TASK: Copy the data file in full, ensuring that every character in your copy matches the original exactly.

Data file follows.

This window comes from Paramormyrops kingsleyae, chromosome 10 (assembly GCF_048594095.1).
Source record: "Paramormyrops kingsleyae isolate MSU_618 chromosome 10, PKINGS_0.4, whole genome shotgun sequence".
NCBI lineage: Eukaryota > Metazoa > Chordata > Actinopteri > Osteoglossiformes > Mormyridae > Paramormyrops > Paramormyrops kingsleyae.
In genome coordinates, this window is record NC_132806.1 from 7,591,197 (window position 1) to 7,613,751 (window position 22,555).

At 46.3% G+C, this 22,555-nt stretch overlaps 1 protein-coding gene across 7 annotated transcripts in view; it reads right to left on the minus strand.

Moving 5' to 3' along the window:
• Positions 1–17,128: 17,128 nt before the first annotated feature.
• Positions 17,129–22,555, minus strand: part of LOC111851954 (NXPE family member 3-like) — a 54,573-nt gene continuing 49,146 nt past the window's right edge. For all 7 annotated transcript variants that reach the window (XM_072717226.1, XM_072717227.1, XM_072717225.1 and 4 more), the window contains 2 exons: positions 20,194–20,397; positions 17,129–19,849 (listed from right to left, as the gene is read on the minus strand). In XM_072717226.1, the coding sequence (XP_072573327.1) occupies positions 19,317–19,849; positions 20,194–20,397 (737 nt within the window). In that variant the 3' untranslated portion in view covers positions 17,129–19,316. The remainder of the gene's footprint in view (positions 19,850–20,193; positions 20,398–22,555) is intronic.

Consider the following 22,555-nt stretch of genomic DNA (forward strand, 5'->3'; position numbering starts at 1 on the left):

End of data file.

This window comes from Paramormyrops kingsleyae, chromosome 10 (assembly GCF_048594095.1).
Source record: "Paramormyrops kingsleyae isolate MSU_618 chromosome 10, PKINGS_0.4, whole genome shotgun sequence".
NCBI lineage: Eukaryota > Metazoa > Chordata > Actinopteri > Osteoglossiformes > Mormyridae > Paramormyrops > Paramormyrops kingsleyae.
In genome coordinates, this window is record NC_132806.1 from 7,591,197 (window position 1) to 7,613,751 (window position 22,555).

At 46.3% G+C, this 22,555-nt stretch overlaps 1 protein-coding gene across 7 annotated transcripts in view; it reads right to left on the minus strand.

Moving 5' to 3' along the window:
• Positions 1–17,128: 17,128 nt before the first annotated feature.
• Positions 17,129–22,555, minus strand: part of LOC111851954 (NXPE family member 3-like) — a 54,573-nt gene continuing 49,146 nt past the window's right edge. For all 7 annotated transcript variants that reach the window (XM_072717226.1, XM_072717227.1, XM_072717225.1 and 4 more), the window contains 2 exons: positions 20,194–20,397; positions 17,129–19,849 (listed from right to left, as the gene is read on the minus strand). In XM_072717226.1, the coding sequence (XP_072573327.1) occupies positions 19,317–19,849; positions 20,194–20,397 (737 nt within the window). In that variant the 3' untranslated portion in view covers positions 17,129–19,316. The remainder of the gene's footprint in view (positions 19,850–20,193; positions 20,398–22,555) is intronic.

Consider the following 22,555-nt stretch of genomic DNA (forward strand, 5'->3'; position numbering starts at 1 on the left):